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The Tapestry of Love by Rosy Thornton is a novel about Catherine, an Englishwoman who decides to up sticks and move to the Cévennes region of France. She is divorced and her children have left home, so what does she have to lose? Well, potentially everything, both material and in terms of her pride.
Moving abroad is one of those romantic notions that most of us have at one point. Who hasn't sat in the sun on holiday in France, Spain, Italy, or some other warm and relaxing place thinking this life would be nice? As a result, there are lots of novels out there about Brits moving abroad, the pitfalls involved and generally a happy ending perhaps including some romance. There are also plenty of accounts from people who have actually done it - Peter Mayle's A Year in Provence being the best known.
So the question here is, can Rosy Thornton add anything to this slightly overdone sub-genre? Or perhaps it would be better to say, can she hold her own alongside her many predecessors? The first point to make would be that she has written about a region which has not been covered hundreds of times before. I have never heard of the Cévennes, and I'm a French-speaker who devours travel books. A good start I would say, to pick an area which we don't already know everything about.
A second good point is her choice of main character. Catherine is older than the usual young and romantically inclined girls we meet in these novels. She has already lived one life and is ready for another. Catherine is practically minded, and her focus is on becoming part of the community and establishing her business, not chasing Frenchmen around the beautiful landscape. There is romance in the novel of course, but it is subtle and well balanced with the other elements of the story.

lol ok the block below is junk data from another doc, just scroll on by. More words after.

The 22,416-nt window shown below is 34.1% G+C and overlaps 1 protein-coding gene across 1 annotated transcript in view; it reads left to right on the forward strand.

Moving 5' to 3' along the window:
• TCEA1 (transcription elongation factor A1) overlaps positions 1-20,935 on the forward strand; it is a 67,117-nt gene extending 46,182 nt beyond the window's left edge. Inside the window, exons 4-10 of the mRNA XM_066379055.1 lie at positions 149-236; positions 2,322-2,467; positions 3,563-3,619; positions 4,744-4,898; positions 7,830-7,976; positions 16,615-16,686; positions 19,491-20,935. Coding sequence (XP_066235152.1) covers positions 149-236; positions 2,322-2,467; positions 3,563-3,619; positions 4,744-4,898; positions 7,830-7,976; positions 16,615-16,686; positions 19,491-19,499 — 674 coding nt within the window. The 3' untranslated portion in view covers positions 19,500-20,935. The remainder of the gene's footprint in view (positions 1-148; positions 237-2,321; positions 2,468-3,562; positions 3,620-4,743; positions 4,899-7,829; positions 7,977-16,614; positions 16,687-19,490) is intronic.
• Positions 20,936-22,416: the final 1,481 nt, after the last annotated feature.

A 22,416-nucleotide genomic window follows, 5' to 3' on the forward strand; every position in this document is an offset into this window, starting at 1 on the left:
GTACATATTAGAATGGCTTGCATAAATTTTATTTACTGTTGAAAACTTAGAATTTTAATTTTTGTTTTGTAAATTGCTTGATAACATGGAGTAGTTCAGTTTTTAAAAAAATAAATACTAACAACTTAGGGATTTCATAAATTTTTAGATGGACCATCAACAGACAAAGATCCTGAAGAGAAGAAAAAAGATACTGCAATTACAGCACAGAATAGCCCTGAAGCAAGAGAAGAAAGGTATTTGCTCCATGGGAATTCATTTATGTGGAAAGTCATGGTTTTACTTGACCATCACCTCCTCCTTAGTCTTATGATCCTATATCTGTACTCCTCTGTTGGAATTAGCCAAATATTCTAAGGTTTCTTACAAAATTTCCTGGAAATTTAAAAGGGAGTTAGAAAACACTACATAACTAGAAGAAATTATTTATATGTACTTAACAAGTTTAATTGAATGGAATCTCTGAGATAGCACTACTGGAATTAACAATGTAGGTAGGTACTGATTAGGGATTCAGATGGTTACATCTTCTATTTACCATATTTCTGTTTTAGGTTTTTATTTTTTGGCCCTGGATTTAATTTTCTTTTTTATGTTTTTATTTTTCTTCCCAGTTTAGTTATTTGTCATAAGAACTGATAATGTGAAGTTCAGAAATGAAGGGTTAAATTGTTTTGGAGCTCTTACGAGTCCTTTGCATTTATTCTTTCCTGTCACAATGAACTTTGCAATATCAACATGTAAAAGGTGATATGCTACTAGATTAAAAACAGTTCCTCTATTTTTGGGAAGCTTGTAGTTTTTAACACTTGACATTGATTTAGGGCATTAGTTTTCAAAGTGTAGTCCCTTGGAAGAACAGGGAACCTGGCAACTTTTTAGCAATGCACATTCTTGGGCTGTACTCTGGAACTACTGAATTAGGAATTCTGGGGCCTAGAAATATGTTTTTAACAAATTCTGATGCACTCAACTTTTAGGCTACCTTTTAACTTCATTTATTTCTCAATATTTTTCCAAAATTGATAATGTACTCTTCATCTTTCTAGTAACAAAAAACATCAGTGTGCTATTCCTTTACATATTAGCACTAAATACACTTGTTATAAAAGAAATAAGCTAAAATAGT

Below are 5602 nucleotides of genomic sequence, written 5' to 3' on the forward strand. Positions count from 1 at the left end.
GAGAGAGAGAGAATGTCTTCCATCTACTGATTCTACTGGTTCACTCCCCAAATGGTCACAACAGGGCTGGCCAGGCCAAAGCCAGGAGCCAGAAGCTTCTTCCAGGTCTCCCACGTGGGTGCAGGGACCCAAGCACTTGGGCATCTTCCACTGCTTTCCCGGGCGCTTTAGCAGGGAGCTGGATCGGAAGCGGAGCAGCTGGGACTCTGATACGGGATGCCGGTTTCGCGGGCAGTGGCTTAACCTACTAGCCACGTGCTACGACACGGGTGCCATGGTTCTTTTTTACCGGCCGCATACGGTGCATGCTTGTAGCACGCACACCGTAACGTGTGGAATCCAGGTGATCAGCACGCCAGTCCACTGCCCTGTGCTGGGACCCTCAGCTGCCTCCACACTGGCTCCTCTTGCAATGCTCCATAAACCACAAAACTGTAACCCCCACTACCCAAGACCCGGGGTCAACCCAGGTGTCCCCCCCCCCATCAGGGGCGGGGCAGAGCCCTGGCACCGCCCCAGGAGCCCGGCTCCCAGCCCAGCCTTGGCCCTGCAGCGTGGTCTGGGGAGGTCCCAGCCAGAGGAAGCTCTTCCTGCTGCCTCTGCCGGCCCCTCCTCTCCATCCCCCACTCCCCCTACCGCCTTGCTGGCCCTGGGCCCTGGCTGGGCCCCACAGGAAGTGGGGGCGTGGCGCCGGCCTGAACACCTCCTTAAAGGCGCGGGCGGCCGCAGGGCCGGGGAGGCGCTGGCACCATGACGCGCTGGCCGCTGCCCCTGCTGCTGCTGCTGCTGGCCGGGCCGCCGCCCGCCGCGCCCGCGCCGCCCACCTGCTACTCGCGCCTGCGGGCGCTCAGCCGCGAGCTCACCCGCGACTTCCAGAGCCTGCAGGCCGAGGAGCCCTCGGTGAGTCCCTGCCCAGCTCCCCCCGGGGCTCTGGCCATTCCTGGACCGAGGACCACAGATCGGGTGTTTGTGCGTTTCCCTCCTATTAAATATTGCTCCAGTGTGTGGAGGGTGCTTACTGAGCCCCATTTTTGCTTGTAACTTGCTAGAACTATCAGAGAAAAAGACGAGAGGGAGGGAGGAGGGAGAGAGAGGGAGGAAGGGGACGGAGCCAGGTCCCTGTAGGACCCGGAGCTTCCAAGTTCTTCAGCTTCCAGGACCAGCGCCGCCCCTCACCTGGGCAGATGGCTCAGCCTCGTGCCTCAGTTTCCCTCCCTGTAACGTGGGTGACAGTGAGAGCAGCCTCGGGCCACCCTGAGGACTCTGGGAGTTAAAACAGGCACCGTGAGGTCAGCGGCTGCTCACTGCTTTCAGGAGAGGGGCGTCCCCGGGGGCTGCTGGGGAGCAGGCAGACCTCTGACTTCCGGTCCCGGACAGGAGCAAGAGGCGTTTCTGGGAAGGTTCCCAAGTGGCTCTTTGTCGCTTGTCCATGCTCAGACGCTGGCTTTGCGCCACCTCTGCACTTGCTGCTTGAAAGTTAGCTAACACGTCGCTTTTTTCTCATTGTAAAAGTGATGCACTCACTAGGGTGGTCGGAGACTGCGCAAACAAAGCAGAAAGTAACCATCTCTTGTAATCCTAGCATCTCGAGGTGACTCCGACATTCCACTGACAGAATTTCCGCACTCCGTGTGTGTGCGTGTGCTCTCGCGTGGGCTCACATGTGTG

Thornton's style of writing is also more intelligent than the standard chick-lit novels about moving abroad. Catherine is a needleworker, not a PR executive or magazine writer as many lead characters are. Thornton does not simplify her language for the reader, although at times it feels as if she is trying too hard to make her writing sound intelligent.
On the subject of sounding intelligent, Catherine is clearly a bright woman. However, it takes a long time to learn her backstory, and even when we do there are still gaps. One which stood out for me is why does Catherine speak French well? This is the kind of information I like to know about characters. From what I understand, she hasn't visited France since she was young on family holidays. We learn she had intended to study languages at university but didn't take up her place. On the surface she has the same schoolgirl French as her sister, who we know isn't very good - both are in their forties, so school was some time ago. So why does Catherine speak good French on her arrival in the Cévennes? I'm not saying there is any reason for her not to speak the language well, but I'd like to know where or when she learned it. It's a bit of an information gap.
The Tapestry of Love is a pleasantly enjoyable novel, a relaxing read. However, it will not be for everyone: the story is slow, and there is little excitement. It is more of an account of Catherine's experiences than a series of events leading to a climax. There are events and there is a proper ending once everything is resolved, but it's very subtle and gentle, and I suspect a novel like this may not be too popular when there are more exciting options. Even most chick-lit has more action than The Tapestry of Love. That's not to say it's not a good read, it is, and I would recommend it, but I expect many will not find it eventful enough to hold their attention.
This review was first published under my username on www.curiousbookfans.co.uk, and a review copy of the book was recieved from the publisher through Curious Book Fans.